Spectators queue for days to secure a spot in Trump’s high-profile criminal trial in New York | Irish Star

As some New Yorkers went to the beach for Memorial Day weekend, others pitched tents outside the courthouse where Donald Trump‘s criminal trial is set to continue next week, eager to secure a spot in the courtroom for the closing arguments.

By Friday, a small group had already formed a queue for Tuesday’s session. Among them were professional line waiters equipped with pup tents, alongside Richard Partington, 43, from East Hampton, New York, who was perched on the unforgiving concrete armed with a sleeping bag, pillow, blanket, and a journal for his thoughts.




He joined the line on Thursday, saying: “I think a lot of people didn’t even realize you could go inside the courtroom. And now that the word has spread there’s just a lot more interest.”

The majority of seats in the courtroom, where Trump faces trial, are allocated to attorneys, Trump‘s team, security, and the press. However, a select few are available to the public.

With no cameras allowed in the trial, only those present in the courtroom or an adjacent room with a video feed have been privy to the proceedings.

Only a few seats in the courtroom are available to the public

In the initial stages of Trump’s hush money trial, snagging one of these coveted public seats meant an early rise and a show of commitment. As the trial of a former US president draws to its historic close, competition for these spots has intensified, attracting more hopeful onlookers.

On the 16th day of the trial, May 13, Joe Adams and Ruth TeBrake, spectators, told AP they secured seats in the overflow room by queuing from 6:30pm the previous evening.

“I’ve never done anything like this since I was young, since the ’60s,” said TeBrake, a resident of Hilton Head Island, South Carolina. “There was electricity in the air.”

Adams, from Provincetown, Massachusetts, revealed they used the bathroom at a nearby bar during their overnight stay, tipping the bartenders $20 each for permission.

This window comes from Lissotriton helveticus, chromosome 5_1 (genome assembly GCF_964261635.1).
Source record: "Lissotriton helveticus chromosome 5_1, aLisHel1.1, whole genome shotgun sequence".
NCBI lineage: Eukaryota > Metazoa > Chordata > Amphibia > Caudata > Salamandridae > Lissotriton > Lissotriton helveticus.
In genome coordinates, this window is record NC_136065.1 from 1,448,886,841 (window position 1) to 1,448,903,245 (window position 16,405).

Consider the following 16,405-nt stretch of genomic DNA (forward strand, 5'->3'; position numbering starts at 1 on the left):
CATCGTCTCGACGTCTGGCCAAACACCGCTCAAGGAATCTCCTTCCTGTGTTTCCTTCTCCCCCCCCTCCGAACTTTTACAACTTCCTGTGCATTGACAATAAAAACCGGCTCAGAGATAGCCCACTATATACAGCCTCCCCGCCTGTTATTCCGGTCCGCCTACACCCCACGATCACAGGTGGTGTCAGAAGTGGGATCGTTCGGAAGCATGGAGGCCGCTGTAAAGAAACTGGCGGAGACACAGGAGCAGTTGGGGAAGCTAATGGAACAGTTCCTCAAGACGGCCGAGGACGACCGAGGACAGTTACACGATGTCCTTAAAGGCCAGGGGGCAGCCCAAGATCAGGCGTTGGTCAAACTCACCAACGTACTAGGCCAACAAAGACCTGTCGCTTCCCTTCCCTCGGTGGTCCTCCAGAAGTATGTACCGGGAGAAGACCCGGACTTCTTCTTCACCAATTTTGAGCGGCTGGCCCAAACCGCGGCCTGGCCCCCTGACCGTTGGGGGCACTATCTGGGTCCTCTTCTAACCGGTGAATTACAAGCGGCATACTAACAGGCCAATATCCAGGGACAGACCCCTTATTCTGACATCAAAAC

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Trump, the likely Republican nominee for president, faces a 34-count felony indictment for allegedly scheming to suppress allegations of extramarital affairs that surfaced during his first White House campaign in 2016. He has pleaded not guilty and has dismissed the proceeding as a politically motivated witch hunt.

Partington, a part-time teacher at a private school, shared that he’s been inside the trial courtroom four times and in the overflow room another four times since testimony began on April 22.

Donald Trump’s trial resumes on Tuesday

“It’s such a learning experience,” he said. “Trump was president and he could be president again, so learning more about him is just interesting.”

Partington mentioned that he hasn’t discussed the trial much with his friends or family – only with his fellow trial watchers waiting to enter the courthouse.

“To be honest I mostly talk to people here who have been part of the experience because like they can relate to it, you know, what it’s like being in the courtroom and all these things,” he said.

Trump’s trial is not the first Partington has attended. He also went to a few sessions of the trial for fallen cryptocurrency mogul Sam Bankman-Fried, which was held in a federal courthouse around a corner from the state court where Trump is on trial now.

Partington said he found that, too, “very interesting.” He said Judge Juan Merchan “has done a really good job”. He added: “I think he’s kept a really, like, orderly courtroom.”


But he doesn’t blame Trump for appearing to fall asleep at times. He said: “I don’t know how he sustains any kind of energy throughout this whole thing.”

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